A large percentage of my favorite shows tend to be ones that have been on for a few seasons. That being said, there were a few shows that premiered this fall that really stand out in my mind–plus a handful that I think really hit their strides in 2011.
1. Grimm (NBC)
NBC’s Grimm is, at its heart, a police procedural. The main difference here is that the suspects are all critters that inspired fairy tales and the cop is the last Grimm, essentially a criminal profiler who specializes in things that go bump in the night. What separates Grimm from its “ripped from the pages of fairy tales” cousin, Once Upon a Time, is the former show’s premise that, while fairy tales may not be real, the monsters that inspired them are.
2. Young Justice (Cartoon Network)
DC has long been the champ of television animation. Young Justice follows in the footsteps of classics like Batman: The Animated Series, Superman: The Animated Series, and Justice League Unlimited. Unlike these older shows, Young Justice exists in a separate universe, one where superheroes are relatively new and Batman assembles a covert team of teen sidekicks to go on missions that are too sensitive for the higher profile heroes to handle.
3. Unforgettable (CBS)
The premise–a detective who remembers everything she sees–may be a little ridiculous, despite being based on an actual condition, but Unforgettable is a fun little show with an appealing cast of characters. Bonus points may have been added for a main character who is (a) not under 25 years old and (b) played by Poppy Montgomery.
4. Happy Endings (ABC)
I’m not really sure how I missed the first season of Happy Endings, but I did. (Actually, I think it might have had something to do with a lot of chatter about it being similar to a certain sitcom about the epic tale of the search for a female parental unit and, if there’s one thing that bores me, it’s something created solely to suckle at the teat of something that’s already an established success.) Anyways, Happy Endings is thoroughly charming and one of the few genuinely funny sitcoms out there.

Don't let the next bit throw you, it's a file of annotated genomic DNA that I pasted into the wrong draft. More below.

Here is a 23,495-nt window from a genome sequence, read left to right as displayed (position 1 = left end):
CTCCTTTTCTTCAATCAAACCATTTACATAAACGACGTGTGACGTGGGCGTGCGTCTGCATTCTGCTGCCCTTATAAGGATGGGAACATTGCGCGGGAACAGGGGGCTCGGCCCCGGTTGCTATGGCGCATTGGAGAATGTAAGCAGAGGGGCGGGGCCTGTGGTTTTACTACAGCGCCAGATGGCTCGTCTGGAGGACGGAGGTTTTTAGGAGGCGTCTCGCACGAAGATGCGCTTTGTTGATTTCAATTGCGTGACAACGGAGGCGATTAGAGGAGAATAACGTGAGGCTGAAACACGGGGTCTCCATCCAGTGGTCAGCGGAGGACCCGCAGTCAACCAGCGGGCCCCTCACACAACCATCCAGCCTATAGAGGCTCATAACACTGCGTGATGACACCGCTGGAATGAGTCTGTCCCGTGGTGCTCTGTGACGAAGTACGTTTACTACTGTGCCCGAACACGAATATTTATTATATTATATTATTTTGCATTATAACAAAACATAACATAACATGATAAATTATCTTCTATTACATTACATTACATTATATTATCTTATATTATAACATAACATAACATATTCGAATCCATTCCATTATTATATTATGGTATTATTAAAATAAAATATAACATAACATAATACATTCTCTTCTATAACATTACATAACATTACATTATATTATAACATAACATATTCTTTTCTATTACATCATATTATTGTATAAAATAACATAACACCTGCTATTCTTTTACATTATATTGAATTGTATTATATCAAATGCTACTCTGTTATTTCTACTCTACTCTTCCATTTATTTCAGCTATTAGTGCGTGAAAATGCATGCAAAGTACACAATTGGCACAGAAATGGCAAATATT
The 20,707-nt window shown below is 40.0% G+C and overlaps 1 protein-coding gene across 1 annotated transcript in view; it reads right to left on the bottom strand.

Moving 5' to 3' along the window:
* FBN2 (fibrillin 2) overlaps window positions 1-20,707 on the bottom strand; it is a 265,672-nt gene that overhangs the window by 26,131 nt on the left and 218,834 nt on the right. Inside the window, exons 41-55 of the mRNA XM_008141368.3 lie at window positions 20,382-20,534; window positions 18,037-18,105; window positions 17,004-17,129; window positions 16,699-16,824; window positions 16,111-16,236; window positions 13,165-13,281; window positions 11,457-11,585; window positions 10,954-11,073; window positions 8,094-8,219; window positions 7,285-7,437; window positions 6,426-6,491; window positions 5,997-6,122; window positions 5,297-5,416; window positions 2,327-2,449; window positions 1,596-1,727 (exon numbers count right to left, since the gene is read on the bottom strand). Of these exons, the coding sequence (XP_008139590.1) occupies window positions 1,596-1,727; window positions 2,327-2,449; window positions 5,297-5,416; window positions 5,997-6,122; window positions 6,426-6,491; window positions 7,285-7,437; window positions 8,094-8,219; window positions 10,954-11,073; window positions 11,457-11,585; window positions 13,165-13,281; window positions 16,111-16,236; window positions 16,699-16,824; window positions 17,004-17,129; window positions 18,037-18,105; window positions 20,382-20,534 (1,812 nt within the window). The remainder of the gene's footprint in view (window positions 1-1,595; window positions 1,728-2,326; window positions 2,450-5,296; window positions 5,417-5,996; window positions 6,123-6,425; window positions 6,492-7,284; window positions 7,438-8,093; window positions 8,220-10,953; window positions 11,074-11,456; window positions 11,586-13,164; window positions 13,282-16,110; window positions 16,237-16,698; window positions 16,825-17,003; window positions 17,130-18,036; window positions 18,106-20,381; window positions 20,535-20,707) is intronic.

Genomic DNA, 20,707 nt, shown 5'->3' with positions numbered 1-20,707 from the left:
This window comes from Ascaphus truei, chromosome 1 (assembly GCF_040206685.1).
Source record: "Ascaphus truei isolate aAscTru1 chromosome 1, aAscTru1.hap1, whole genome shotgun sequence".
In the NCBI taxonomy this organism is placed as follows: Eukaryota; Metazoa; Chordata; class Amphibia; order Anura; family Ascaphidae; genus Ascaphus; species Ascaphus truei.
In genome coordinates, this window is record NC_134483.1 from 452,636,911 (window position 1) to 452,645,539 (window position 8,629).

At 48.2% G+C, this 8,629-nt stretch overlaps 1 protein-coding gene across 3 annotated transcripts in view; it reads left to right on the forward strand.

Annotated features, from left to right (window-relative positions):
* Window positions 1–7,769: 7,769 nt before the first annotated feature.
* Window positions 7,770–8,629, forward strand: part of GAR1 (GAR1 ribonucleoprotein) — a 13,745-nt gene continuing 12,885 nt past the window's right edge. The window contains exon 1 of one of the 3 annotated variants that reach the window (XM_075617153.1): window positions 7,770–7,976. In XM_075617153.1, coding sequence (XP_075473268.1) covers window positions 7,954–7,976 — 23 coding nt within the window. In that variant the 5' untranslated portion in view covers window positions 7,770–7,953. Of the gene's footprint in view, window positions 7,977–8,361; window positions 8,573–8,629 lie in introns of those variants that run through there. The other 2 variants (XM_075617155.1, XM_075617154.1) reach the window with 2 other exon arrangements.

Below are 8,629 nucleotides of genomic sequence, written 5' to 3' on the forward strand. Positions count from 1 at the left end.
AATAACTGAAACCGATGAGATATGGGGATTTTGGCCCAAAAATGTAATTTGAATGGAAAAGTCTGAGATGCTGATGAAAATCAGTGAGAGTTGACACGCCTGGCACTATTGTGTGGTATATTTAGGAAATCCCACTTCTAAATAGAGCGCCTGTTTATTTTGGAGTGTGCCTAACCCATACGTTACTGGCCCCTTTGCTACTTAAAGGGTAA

5. Person of Interest (CBS)
I grew up watching shows like The A-Team, Knight Rider, and The Equalizer, so a show where Ben Linus and Jesus use a top secret super-computer to fight crime is right up my alley.
6. Up All Night (NBC)
I’m not going to talk about the state of the sitcom on NBC. We all know what happened, so there’s no reason to open up old wounds. That being said, Up All Night is a winner and, despite the programming hoopla, deserves every last ounce of faith that the network has seen fit to bestow upon it.
7. Whitechapel (BBC America)
Whitechapel could have easily taken the Sherlock route and simply presented itself as a modern retelling of the Jack the Ripper crimes. Instead, Whitechapel is a modern police drama in every sense, except in the stories it decides to tell. The first series focussed on a suspect who was meticulously recreated Jack the Ripper’s murders, while the following series tells the story of the heirs to ’60s mobsters Reggie and Ronnie Kray.
8. Parks and Recreation (NBC)
Neither of these shows really blew me away when they premiered, but 2011 became “The Year I Learned to Love Them.” I can’t pick a moment when Community finally clicked for me. Parks and Recreation, however, won me over during its third season with the Leslie/Ben storyline and the April/Andy storyline (man, I hated those two characters until they got together and became adorable).
9. Downton Abbey (PBS)
The show for which the phrase “All British and shit” was invented. Created by Julian Fellowes, Downton Abbey has much in common with Gosford Park, which was written by Fellowes. Set prior to the outbreak of World War I, when the British aristocracy was slowly losing ground (figuratively and literally) to the growing middle classes, Downton Abbey is as much social satire as anything written by Jane Austen or Charles Dickens. Also, where else can you see Professor McGonagall and Harriet Jones, Prime Minister (yes, we know who you are) snipe at each other for hours on end?
10. Covert Affairs (USA)
If you liked Alias, but thought that running around trying to find giant balls of mysterious red liquid was a little too pulpy, then Covert Affairs might be for you. If you ignore the oh-so-very-pretty cast (or don’t, it’s your call), Covert Affairs presents a fairly accurate portrayal of what I think being a spy is really like, from the inter-departmental backbiting to the boring stretches of downtime during an op.